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Fatima al-Samarqandi

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Fatima al-Samarqandi
فاطمة السمرقندي
Personal
Born
Died581 A.H. = 1185 A.D.
ReligionIslam
EraIslamic Golden Age
Region Uzbekistan
DenominationSunni
JurisprudenceHanafi
CreedMaturidi
Main interest(s)Fiqh (Islamic jurisprudence)
Senior posting

Fatima bint Muhammad ibn Ahmad al-Samarqandi (فاطمة بنت محمد بن أحمد السمرقندي) was a twelfth century Muslim scholar and jurist.[1][2]

Biography[edit | edit source]

Early life[edit | edit source]

Fatima was born to Muhammad ibn Ahmad al-Samarqandi, a preeminent Hanafi jurist who took active part in his daughter’s education. He authored the book Tuhfat al-Fuqaha'.[1]

Marriage and career[edit | edit source]

She married 'Ala' al-Din al-Kasani, a student of her father and an expert of fiqh. Fatima’s dowry was Al-Kasani’s book, Bada'i' al-Sana'i' (The Most Marvellous of Beneficial Things), a commentary that he wrote on her father’s book, Tuhfat al-Fuqaha'. Her father was so impressed by the book that he accepted it as her dowry on behalf of Ala over the kings that had asked for her hand and offered more.[3] When her husband had any doubts and erred in issuing a fatwa, she would inform him the correct judgment and explain the reason for the mistake.[4] Although al-Kasani was a competent jurist, Fatima corrected and edited his legal opinions.[1]

Fatima al-Samarqandi was a personal counselor of Nur ad-Din, the mentor of Saladin.[1]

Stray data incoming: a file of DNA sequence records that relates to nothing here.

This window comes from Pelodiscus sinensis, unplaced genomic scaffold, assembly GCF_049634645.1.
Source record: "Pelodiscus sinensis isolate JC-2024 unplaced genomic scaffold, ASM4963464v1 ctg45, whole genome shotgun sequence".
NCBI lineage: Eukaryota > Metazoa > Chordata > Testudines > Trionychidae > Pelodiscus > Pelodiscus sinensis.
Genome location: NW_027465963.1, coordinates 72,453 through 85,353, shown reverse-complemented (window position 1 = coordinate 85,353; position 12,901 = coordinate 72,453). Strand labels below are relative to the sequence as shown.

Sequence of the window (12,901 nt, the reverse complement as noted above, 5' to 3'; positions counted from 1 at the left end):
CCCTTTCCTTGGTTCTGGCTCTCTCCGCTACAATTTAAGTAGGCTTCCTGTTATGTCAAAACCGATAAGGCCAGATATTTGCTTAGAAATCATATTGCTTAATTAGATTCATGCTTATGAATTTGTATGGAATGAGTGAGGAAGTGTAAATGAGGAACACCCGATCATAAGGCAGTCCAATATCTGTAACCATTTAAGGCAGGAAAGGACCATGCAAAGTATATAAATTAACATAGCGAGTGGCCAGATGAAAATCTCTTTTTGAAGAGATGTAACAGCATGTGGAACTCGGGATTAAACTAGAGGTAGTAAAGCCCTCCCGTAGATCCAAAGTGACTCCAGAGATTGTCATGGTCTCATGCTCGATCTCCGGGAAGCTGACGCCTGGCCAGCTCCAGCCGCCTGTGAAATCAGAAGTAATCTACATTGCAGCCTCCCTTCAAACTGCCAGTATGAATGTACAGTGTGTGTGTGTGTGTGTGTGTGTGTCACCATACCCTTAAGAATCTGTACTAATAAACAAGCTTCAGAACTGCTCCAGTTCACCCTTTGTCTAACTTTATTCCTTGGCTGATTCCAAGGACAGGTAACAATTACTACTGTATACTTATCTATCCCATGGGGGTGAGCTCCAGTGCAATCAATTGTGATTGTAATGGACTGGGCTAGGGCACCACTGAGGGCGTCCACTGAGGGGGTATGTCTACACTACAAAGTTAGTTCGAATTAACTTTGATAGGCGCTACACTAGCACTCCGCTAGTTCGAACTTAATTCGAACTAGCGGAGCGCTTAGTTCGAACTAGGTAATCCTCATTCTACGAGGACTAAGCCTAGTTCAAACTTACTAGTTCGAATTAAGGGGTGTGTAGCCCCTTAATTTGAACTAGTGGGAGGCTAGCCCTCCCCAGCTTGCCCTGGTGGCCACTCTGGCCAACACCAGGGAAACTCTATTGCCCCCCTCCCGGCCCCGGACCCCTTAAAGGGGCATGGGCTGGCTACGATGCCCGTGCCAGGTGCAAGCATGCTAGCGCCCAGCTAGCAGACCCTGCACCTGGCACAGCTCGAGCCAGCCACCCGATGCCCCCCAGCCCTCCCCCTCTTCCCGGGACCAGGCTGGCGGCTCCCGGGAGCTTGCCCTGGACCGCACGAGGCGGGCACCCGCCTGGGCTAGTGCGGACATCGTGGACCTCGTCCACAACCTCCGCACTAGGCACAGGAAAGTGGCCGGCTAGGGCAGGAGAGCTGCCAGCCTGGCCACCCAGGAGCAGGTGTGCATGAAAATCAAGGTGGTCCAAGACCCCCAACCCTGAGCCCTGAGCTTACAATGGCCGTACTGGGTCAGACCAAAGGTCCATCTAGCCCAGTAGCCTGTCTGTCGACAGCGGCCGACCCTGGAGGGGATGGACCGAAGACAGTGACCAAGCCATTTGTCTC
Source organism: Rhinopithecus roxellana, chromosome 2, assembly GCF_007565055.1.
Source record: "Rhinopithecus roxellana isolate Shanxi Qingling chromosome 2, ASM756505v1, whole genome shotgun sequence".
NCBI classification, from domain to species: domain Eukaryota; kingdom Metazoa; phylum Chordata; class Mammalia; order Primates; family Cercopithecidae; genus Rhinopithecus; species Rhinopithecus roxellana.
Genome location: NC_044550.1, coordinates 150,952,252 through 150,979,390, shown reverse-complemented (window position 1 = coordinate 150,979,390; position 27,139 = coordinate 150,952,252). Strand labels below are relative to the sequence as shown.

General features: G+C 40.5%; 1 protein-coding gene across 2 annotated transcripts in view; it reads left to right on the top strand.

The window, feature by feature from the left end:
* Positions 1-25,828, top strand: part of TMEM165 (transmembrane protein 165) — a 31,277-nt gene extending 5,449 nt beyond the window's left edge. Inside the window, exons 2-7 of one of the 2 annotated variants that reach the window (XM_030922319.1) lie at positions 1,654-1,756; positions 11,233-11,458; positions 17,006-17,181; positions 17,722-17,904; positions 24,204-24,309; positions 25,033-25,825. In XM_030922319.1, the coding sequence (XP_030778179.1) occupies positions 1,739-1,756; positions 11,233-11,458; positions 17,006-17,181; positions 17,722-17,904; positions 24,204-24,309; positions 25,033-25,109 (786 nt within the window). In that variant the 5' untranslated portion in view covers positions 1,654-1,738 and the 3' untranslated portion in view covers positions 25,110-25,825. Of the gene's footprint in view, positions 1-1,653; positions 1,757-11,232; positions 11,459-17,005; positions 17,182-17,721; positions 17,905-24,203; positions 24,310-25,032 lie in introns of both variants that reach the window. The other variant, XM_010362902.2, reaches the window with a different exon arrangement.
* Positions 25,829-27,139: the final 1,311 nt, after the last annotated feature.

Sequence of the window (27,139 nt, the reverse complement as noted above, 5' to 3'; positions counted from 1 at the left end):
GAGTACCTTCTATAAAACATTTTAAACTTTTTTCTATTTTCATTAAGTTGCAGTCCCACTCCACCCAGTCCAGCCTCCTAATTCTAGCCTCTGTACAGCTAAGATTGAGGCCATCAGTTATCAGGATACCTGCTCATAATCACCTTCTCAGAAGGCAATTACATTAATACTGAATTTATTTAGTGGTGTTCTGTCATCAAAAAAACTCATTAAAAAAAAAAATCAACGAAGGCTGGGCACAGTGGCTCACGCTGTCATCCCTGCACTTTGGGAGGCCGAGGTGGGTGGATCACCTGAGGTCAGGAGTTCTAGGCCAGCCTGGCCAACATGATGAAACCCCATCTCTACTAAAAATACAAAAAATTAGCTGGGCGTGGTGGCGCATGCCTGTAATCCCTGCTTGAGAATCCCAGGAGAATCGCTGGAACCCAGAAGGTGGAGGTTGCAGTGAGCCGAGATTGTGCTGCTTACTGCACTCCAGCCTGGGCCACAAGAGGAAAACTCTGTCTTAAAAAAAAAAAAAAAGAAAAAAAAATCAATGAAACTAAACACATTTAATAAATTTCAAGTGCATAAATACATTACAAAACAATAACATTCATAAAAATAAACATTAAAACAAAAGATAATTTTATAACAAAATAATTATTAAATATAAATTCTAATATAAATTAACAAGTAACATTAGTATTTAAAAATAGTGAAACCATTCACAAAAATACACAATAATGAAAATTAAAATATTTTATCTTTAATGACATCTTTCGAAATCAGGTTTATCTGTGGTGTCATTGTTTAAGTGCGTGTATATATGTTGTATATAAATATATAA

Legacy[edit | edit source]

According to researcher Hoda Gamal, she is credited with establishing the tradition of setting up voluntary iftars for male fuqaha.[5]

See also[edit | edit source]

References[edit | edit source]

  1. 1.0 1.1 1.2 1.3 Abdullah, Umar Farooq. "The Empowering Jurist: Fatima al-Samarqandi". MSA McGill. Muslim Students' Association. Archived from the original on 17 February 2015. Retrieved 17 February 2015. Unknown parameter |url-status= ignored (help)
  2. Suleman, Mehrunisha; Rajbee, Afaaf. "The Lost Female Scholars of Islam". Emel. Retrieved 17 February 2015.
  3. "Fatima bint Mohammed ibn Ahmad Al Samarqandi". Mosaic: Recognizing extraordinary Muslim women. Retrieved 17 February 2015.
  4. Nadwi, Mohammad Akram (2007). Al Muhaddithat: the women scholars in Islam. London: Interface Publishers. p. 144. ISBN 978-0955454516.
  5. El-Akkad, Farah (20 March 2014). "Women in early Islam" (1189). Al Ahram Weekly. Al Ahram Weekly. Retrieved 18 February 2015.


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